Transplanting a kidney infected with hepatitis C into individuals infected with HCV, followed by treatment, was more effective and less costly than transplanting an uninfected kidney, preceded by HCV treatment, according to, of the University of Cincinnati and his colleagues.
Largely because of the longer wait times for uninfected kidneys, a typical patient aged 58 years on hemodialysis would gain an average of 0.5 quality-adjusted life-years at a lifetime cost savings of $41,591 dollars, according to the model.
“In an era of increasing success for kidney transplants and demand that far outstrips supply, deferring antiviral therapy until after transplant of HCV-infected kidneys, when available, should be both cost saving and effective,” the researchers wrote.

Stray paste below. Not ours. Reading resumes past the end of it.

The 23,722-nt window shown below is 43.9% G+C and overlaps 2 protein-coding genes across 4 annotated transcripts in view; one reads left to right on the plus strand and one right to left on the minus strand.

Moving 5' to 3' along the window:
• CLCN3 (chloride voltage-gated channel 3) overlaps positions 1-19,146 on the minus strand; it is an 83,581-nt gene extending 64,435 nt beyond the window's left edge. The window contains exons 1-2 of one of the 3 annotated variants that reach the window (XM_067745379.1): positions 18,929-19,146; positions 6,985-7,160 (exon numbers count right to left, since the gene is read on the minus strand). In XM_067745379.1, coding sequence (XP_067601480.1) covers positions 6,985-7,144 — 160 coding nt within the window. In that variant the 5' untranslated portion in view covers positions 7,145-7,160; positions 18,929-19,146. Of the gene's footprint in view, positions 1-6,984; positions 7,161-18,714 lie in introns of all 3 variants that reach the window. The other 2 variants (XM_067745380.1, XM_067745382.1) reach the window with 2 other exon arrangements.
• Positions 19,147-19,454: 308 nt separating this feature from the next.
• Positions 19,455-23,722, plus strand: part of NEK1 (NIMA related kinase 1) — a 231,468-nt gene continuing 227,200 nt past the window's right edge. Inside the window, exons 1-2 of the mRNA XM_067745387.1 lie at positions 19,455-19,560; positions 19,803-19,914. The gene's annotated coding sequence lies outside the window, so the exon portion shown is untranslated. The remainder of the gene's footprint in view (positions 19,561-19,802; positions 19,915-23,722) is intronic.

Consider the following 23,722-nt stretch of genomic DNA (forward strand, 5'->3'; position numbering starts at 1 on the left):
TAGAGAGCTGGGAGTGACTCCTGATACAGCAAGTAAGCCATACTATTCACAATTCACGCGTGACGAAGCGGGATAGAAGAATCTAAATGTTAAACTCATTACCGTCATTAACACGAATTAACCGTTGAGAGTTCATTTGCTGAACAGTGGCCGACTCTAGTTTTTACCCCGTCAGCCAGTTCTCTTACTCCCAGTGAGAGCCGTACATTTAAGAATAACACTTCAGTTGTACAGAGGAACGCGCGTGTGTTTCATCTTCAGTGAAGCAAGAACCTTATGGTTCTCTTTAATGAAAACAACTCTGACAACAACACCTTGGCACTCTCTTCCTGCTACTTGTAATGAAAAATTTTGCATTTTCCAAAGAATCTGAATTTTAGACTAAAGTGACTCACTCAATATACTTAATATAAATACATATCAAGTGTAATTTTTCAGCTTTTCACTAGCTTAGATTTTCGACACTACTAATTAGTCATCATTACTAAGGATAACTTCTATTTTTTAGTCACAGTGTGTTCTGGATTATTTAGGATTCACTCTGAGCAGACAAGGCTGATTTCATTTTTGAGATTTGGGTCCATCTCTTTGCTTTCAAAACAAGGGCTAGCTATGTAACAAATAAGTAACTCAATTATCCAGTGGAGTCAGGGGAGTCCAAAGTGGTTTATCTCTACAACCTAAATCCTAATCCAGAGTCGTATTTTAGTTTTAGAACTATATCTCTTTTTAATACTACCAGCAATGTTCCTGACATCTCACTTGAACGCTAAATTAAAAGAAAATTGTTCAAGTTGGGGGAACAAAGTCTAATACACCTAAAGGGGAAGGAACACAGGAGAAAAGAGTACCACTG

The study was funded by grants from Merck Sharpe & Dohme and the National Center for Advancing Translational Science. Several of the authors reported having grants from Merck and grants and personal fees from a variety of other pharmaceutical companies.
SOURCE: Eckman MH et al. Ann Intern Med. 2018 Jul 10. .